Many newer BMWs need repair of the VANO system, this article explains what it is and symptoms of failure. You may have heard the term ‘variable valve timing’ used in vehicle commercials and press releases. Most late-model vehicles are equipped with variable valve timing, which provides better control of the valvetrain, resulting in increased fuel economy and engine performance. VANOS is the name BMW has given its variable valve timing system.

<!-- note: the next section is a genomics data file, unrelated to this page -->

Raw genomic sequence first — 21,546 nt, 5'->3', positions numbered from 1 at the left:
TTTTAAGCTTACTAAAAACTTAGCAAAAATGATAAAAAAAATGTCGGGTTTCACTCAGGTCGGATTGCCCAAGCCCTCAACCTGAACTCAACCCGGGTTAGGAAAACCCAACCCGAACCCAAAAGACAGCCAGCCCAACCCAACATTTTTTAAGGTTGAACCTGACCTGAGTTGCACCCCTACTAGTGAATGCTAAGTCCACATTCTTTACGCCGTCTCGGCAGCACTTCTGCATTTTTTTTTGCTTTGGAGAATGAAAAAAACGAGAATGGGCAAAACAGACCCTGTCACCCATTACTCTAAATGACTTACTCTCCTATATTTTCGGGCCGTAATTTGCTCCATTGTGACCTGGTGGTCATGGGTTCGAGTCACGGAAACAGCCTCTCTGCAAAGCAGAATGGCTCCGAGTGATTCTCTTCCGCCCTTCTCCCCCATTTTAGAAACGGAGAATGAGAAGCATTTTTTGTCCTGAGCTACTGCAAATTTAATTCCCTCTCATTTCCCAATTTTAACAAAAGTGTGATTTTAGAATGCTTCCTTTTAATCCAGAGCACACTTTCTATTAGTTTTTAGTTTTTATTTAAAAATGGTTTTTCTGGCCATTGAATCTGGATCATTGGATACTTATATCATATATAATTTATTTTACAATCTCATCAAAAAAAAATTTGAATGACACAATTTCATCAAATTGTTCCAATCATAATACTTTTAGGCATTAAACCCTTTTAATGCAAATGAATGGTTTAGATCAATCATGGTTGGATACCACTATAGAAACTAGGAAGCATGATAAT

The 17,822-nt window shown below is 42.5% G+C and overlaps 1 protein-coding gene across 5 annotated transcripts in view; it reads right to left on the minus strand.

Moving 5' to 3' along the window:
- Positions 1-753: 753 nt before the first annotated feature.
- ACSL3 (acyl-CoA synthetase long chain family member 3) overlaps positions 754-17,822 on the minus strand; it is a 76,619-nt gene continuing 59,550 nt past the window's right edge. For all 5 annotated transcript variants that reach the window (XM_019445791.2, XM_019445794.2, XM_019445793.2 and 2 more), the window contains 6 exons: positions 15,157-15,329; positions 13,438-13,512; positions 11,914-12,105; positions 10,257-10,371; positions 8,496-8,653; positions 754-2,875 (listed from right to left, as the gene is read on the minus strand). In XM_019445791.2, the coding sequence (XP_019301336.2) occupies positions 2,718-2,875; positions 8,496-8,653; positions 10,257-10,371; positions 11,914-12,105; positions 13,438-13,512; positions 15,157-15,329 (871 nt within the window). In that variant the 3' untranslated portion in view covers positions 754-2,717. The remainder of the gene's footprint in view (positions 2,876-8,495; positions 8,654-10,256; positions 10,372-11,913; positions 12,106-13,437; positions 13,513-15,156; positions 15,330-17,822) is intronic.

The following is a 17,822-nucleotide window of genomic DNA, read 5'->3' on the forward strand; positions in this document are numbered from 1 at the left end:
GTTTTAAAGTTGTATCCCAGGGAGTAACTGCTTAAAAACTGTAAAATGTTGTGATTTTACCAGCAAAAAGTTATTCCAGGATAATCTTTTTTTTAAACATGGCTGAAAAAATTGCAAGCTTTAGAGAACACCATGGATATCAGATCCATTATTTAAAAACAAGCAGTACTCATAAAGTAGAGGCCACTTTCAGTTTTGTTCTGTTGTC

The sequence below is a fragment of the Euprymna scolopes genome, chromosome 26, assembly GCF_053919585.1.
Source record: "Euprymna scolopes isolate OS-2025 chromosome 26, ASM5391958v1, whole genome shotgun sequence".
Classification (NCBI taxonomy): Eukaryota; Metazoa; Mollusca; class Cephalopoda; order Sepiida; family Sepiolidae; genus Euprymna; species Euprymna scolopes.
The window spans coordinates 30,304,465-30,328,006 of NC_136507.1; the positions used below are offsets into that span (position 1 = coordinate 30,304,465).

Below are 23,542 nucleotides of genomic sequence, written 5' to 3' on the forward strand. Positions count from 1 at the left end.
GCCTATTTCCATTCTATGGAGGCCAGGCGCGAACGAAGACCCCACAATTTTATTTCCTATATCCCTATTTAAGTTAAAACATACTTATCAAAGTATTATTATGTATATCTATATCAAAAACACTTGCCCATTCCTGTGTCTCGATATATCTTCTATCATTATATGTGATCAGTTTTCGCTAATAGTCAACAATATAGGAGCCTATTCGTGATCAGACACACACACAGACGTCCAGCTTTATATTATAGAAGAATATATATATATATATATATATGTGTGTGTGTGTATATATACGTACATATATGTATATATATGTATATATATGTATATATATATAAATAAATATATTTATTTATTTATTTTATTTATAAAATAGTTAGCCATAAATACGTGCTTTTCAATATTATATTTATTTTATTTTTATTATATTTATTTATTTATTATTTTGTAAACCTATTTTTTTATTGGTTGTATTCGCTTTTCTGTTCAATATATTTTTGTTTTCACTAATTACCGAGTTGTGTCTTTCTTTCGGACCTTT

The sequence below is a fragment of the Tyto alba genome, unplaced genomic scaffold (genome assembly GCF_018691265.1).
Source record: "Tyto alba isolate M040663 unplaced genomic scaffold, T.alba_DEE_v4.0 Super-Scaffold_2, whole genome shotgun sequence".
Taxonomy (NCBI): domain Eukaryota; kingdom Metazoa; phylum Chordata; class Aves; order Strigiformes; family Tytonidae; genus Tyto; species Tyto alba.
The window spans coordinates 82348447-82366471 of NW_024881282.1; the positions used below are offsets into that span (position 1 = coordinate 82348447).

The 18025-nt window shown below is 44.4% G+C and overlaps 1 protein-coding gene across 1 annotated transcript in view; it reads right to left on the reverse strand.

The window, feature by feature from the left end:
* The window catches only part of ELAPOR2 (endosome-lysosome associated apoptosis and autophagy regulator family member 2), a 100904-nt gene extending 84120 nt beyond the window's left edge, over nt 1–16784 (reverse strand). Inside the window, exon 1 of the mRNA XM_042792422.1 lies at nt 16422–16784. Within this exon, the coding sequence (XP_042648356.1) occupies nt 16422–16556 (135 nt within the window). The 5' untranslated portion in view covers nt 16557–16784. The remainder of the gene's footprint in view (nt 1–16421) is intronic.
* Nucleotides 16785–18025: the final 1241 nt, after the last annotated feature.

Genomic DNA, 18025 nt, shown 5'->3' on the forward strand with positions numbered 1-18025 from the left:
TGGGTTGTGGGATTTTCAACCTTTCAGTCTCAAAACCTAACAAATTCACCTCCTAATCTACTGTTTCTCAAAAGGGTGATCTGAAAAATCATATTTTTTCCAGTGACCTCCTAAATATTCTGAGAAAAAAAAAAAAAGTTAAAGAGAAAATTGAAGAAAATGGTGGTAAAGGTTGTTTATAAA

BMW introduced the VANOS system beginning in 1992. The name comes from the German term “variable Nockenwellensteuerung”, meaning variable camshaft control. From the name, it’s easy to ascertain that the VANOS system continuously adjusts the camshaft. Depending on the speed of the engine, the position of the camshaft will be moved so that the valves can be opened either early or late. Fine tuning of valve operation is what allows the VANOS system to provide better fuel economy, lower emissions and a smoother running engine. The system uses engine oil pressure to operate and continuously adjusts as the engine runs. Double-VANOS was introduced in 1997, and is used to control the amount of exhaust gas recirculation (EGR) into the engine, for enhanced fuel economy. Read More